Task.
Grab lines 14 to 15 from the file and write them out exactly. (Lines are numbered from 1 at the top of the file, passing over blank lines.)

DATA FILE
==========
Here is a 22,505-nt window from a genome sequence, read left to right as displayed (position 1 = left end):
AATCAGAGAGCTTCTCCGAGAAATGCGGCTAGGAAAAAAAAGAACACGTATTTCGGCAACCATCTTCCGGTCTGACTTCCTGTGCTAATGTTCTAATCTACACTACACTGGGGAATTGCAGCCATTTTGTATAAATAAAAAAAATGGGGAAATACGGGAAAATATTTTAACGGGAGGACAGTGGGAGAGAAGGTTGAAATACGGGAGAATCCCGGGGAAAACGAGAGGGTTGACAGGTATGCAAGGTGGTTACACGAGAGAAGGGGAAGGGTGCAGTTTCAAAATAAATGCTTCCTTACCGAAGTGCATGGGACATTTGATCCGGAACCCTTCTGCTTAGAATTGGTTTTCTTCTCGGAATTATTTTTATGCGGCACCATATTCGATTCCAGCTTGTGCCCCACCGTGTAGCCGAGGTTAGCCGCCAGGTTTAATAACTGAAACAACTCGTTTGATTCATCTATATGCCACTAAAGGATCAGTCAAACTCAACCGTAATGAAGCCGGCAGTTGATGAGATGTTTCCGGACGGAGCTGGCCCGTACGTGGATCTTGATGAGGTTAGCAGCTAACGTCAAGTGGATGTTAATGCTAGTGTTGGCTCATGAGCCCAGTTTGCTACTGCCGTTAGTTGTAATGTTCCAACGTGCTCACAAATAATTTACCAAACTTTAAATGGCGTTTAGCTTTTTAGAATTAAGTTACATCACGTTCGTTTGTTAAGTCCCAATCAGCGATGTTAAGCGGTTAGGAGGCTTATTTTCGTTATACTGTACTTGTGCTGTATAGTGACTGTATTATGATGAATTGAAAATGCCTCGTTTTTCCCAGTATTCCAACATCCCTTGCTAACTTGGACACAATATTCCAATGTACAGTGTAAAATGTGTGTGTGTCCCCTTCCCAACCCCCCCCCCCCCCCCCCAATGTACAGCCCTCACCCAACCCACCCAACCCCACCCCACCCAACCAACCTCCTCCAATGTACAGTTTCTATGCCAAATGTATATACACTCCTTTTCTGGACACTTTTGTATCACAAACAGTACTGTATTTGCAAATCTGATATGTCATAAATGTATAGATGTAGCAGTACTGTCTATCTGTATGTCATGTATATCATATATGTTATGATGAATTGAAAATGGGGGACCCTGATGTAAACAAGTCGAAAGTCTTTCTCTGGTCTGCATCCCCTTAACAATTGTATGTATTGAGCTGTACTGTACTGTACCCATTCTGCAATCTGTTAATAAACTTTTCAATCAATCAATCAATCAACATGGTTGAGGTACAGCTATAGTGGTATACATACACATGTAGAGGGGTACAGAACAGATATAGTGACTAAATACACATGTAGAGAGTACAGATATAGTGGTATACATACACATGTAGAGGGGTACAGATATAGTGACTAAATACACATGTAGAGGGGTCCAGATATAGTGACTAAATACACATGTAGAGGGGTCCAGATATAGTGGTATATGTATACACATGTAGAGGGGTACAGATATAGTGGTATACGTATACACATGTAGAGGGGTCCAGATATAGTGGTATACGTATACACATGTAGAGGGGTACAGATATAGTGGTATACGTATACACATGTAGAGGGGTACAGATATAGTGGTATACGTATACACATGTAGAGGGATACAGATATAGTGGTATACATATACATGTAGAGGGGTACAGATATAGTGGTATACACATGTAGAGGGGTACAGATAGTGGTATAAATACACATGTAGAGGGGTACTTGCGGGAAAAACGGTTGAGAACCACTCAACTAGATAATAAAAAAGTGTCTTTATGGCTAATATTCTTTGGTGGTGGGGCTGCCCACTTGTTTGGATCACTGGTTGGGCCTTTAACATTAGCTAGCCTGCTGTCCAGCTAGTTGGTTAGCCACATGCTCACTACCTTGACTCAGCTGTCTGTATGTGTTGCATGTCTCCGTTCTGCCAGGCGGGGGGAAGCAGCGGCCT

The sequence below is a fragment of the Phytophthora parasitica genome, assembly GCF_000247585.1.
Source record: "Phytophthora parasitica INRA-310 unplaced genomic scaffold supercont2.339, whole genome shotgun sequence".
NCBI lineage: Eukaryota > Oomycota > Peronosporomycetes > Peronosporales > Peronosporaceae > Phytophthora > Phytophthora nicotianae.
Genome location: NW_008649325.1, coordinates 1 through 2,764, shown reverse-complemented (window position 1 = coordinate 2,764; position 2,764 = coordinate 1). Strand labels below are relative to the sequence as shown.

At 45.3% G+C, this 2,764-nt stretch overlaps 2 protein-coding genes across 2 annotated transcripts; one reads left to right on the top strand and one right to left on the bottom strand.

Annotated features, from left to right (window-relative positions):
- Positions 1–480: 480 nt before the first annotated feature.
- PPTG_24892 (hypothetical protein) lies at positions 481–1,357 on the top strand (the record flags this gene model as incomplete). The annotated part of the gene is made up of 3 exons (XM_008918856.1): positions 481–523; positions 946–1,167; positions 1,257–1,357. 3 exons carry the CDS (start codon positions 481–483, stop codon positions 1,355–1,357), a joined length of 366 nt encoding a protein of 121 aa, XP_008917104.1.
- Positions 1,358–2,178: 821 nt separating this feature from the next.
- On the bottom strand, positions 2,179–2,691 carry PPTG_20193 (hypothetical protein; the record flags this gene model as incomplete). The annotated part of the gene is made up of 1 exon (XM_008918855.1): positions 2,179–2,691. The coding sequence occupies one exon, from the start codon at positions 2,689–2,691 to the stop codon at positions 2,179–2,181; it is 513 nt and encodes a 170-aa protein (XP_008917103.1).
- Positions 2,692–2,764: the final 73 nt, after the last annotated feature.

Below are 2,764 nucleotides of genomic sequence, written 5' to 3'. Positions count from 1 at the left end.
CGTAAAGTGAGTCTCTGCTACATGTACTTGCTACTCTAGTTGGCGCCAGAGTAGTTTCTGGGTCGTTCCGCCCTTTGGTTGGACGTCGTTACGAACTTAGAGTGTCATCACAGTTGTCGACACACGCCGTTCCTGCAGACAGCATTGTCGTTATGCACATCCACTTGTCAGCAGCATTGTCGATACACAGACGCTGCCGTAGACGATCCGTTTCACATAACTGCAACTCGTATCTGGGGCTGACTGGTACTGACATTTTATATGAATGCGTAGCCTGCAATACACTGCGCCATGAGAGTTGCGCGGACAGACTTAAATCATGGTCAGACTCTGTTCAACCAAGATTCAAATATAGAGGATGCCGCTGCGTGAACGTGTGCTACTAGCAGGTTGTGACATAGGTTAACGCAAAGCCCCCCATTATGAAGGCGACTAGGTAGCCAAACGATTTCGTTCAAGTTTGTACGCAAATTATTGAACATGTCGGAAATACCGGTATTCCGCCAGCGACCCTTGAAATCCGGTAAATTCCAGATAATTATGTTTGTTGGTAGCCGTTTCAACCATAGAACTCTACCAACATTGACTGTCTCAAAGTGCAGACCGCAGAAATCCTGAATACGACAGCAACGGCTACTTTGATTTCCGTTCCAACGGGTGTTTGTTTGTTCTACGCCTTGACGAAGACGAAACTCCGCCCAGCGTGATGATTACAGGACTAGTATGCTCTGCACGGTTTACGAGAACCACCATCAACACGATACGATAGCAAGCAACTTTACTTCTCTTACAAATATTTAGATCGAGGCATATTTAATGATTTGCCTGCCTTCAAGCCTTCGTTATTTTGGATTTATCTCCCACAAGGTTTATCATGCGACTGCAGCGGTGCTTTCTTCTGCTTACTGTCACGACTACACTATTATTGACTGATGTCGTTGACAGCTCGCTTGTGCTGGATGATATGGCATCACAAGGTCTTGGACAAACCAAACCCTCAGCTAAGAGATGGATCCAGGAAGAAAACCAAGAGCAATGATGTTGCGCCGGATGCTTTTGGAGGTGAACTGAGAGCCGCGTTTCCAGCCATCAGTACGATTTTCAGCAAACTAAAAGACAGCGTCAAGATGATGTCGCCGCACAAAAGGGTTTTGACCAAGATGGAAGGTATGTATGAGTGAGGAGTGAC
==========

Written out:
Below are 2,764 nucleotides of genomic sequence, written 5' to 3'. Positions count from 1 at the left end.
CGTAAAGTGAGTCTCTGCTACATGTACTTGCTACTCTAGTTGGCGCCAGAGTAGTTTCTGGGTCGTTCCGCCCTTTGGTTGGACGTCGTTACGAACTTAGAGTGTCATCACAGTTGTCGACACACGCCGTTCCTGCAGACAGCATTGTCGTTATGCACATCCACTTGTCAGCAGCATTGTCGATACACAGACGCTGCCGTAGACGATCCGTTTCACATAACTGCAACTCGTATCTGGGGCTGACTGGTACTGACATTTTATATGAATGCGTAGCCTGCAATACACTGCGCCATGAGAGTTGCGCGGACAGACTTAAATCATGGTCAGACTCTGTTCAACCAAGATTCAAATATAGAGGATGCCGCTGCGTGAACGTGTGCTACTAGCAGGTTGTGACATAGGTTAACGCAAAGCCCCCCATTATGAAGGCGACTAGGTAGCCAAACGATTTCGTTCAAGTTTGTACGCAAATTATTGAACATGTCGGAAATACCGGTATTCCGCCAGCGACCCTTGAAATCCGGTAAATTCCAGATAATTATGTTTGTTGGTAGCCGTTTCAACCATAGAACTCTACCAACATTGACTGTCTCAAAGTGCAGACCGCAGAAATCCTGAATACGACAGCAACGGCTACTTTGATTTCCGTTCCAACGGGTGTTTGTTTGTTCTACGCCTTGACGAAGACGAAACTCCGCCCAGCGTGATGATTACAGGACTAGTATGCTCTGCACGGTTTACGAGAACCACCATCAACACGATACGATAGCAAGCAACTTTACTTCTCTTACAAATATTTAGATCGAGGCATATTTAATGATTTGCCTGCCTTCAAGCCTTCGTTATTTTGGATTTATCTCCCACAAGGTTTATCATGCGACTGCAGCGGTGCTTTCTTCTGCTTACTGTCACGACTACACTATTATTGACTGATGTCGTTGACAGCTCGCTTGTGCTGGATGATATGGCATCACAAGGTCTTGGACAAACCAAACCCTCAGCTAAGAGATGGATCCAGGAAGAAAACCAAGAGCAATGATGTTGCGCCGGATGCTTTTGGAGGTGAACTGAGAGCCGCGTTTCCAGCCATCAGTACGATTTTCAGCAAACTAAAAGACAGCGTCAAGATGATGTCGCCGCACAAAAGGGTTTTGACCAAGATGGAAGGTATGTATGAGTGAGGAGTGAC